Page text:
I live in New Zealand, one of the most beautiful parts of the world with arguably the most just and responsive government to the needs of its people. I live amongst a people of, by and large, great sensitivity to the needs and rights of others. Our business tends to be fairly low pressure when compared with many parts of the world. Race relations, while sometimes a little turbulent, are an example to the rest of the world in other countries where a first people were "invaded" by Northern Europeans. For all of this our suicide rate is said to be amongst the highest in the world. I can't 'figure it'. We have, to a large extent the same genetic make up as Canada, Britain, the USA, Australia and a whole range of other countries. There seems to be only one thing left that makes sense.
Clearly there must be a lot of different causes for a person to take their own life but if, as the above paragraph suggests, outside pressure and genetic make up can be eliminated as causes of our out of the ordinary rate, it must be something else. I suspect it may be found in our soil. I know that this sounds pretty far fetched at first glance but bear with me. Certain minerals as diverse as zinc, cobalt, magnesium, selenium and so forth are the vital ingredient in a range of hormones, enzymes and co-enzymes in the body. Ingest less than the optimum amount of any of these minerals and you will be functioning at less than your potential. You will feel somewhat unwell, somewhat unhealthy, somewhat out of balance. Have a total lack of one of these vital nutrients and you will simply die. Take someone with some other tendency toward self distruction (like a teenager in the throws of getting used to a whole range of new hormones or someone who has just broken up with a loved one) and the lack of a vital mineral with its associated feeling of unease, of unwellness, could send them over the edge.
This is only anecdotal evidence but I have lived for more than a decade in each of three other countries. I didn't know, or know of a single person in any of these countries that committed suicide. I haven't yet been a decade in New Zealand and I know of 11 at last count. That is I know someone personally who knew a suicide victim.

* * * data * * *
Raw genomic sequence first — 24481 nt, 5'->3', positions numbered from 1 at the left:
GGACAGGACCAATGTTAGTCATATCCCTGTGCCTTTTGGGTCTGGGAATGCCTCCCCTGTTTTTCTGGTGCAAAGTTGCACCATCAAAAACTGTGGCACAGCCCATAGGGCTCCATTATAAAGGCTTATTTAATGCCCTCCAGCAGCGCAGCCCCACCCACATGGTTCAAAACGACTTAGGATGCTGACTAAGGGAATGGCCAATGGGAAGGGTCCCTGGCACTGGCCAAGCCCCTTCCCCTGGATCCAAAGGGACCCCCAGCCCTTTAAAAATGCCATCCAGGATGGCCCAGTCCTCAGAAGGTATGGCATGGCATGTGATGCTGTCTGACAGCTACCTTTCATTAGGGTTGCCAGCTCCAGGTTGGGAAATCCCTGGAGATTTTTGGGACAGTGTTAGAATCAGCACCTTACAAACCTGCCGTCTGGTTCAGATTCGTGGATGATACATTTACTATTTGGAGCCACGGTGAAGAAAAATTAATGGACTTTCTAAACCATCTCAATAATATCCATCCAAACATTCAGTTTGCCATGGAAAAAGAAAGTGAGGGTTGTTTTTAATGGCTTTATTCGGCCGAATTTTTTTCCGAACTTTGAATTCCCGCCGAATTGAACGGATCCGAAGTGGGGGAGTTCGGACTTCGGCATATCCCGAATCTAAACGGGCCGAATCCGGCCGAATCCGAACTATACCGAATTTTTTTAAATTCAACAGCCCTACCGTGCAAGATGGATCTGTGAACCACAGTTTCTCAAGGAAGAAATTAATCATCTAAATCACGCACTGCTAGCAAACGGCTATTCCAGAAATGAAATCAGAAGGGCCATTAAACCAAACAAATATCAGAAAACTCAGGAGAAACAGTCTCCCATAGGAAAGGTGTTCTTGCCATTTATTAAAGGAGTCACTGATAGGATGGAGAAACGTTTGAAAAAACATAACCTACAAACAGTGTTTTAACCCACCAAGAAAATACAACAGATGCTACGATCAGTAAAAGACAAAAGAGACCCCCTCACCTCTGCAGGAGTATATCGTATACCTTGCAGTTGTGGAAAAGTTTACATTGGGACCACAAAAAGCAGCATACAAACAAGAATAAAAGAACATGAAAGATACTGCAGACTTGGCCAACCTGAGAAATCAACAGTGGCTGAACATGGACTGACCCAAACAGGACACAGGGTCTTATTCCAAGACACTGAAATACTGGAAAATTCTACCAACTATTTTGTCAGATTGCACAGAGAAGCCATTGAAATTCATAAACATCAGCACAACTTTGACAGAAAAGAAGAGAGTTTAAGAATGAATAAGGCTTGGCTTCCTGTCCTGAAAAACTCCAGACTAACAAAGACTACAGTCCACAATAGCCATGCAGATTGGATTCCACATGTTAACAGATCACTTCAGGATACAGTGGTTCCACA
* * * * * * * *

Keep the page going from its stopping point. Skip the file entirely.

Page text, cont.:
It would be very difficult to get a handle on this problem; to prove the hypothesis one way or another. It would be especially difficult since any investigation would come into conflict with families who are at their most vulnerable and upset. I suspect what we need to do is to establish the levels of all these nutrients which are necessary in the body for full functioning. They may not even be the same for people of different genetic make up or in different environments which further complicates the picture. We need to take biopsies of every person who does commit suicide and also biopsies of others, both in New Zealand and in other countries, to establish a base line. Unfortunately, only a few of these nutrients can be assayed by taking hair samples. If hair was adequate for all assays, the study would be greatly simplified. Some minerals need to be assayed from other parts of the body.
It is known that various New Zealand soils are lacking in various of the essential minerals so there is a reasonable chance that Kiwi's in various locations lack some of these minerals. If all that is necessary to stop this horrible waste of life is a little mineral pill or the fertilization of our fields with a few trace minerals, it would be a crime not to find it out and take the necessary corrective action. If a mineral lack is responsible for a high suicide rate, it is also responsible for less than "total wellness" amongst lots of people who don't take their own life. Selenium, for instance, is known to protect against cancer and joint problems and most Kiwi sheep farmers make sure that their sheep get enough supplementary selenium. Without enough selenium the sheep do not do well at all and there is simply not enough natural selenium in our soils. How many of us have other conditions due to a lack of something so simple.
Suicide leaves a huge burden of guild amongst the people closest to the victim. If for no other reason than to alleviate this guilt, this study would be worthwhile. Of course the real benefit would be in preventing more deaths.